Complaint Says Insurance Plans Discriminate Against HIV Patients

HIV/AIDS drugs like AZT are lifesavers for many people. But insurers' policies on paying for the drugs vary widely.

hide captionHIV/AIDS drugs like AZT are lifesavers for many people. But insurers’ policies on paying for the drugs vary widely.

Will Deni McIntyre/Science Source

Four Florida insurers allegedly discriminate against people with HIV/AIDS by structuring their prescription drug benefits so that patients are discouraged from enrolling, according to a complaint filed by health advocacy groups.

According to the complaint filed with the Office for Civil Rights at the federal Department of Health and Human Services, the insurers — CoventryOne, Cigna, Humana and Preferred Medical — violated the Affordable Care Act and federal civil rights laws by placing all covered HIV/AIDS drugs, including generics, in the highest drug tiers that require significant patient cost sharing.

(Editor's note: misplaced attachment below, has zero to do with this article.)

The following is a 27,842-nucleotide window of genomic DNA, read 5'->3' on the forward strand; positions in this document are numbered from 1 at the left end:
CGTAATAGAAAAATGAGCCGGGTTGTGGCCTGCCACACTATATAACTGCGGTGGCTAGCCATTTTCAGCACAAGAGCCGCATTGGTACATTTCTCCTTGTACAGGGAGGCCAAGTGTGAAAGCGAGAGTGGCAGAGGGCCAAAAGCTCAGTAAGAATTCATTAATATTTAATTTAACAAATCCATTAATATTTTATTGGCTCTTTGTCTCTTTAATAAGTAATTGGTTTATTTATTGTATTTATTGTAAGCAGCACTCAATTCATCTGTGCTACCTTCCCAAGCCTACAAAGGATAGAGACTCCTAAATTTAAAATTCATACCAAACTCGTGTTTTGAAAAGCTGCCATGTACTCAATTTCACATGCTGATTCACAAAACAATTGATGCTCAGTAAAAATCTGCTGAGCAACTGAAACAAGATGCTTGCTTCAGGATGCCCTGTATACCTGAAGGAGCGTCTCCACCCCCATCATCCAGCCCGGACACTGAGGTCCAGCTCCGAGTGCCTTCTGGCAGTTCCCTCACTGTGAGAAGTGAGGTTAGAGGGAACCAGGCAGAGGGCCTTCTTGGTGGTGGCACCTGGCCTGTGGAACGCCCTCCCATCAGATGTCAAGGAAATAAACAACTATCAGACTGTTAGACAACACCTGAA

The complaint was made by the AIDS Institute and the National Health Law Program, which are health advocacy organizations.

Under the Affordable Care Act, insurers are prohibited from rejecting customers because of medical conditions. They also cannot offer plans with benefit designs that discriminate based on someone’s degree of disability, health conditions or expected length of life.

People with other serious medical conditions face similar prescription drug cost-sharing problems, says Dan Mendelson, CEO of Avalere Health, which conducted an analysis of 123 exchange plan formularies that included every state.

Expensive prescriptions drugs can stretch people's finances, even if they have insurance.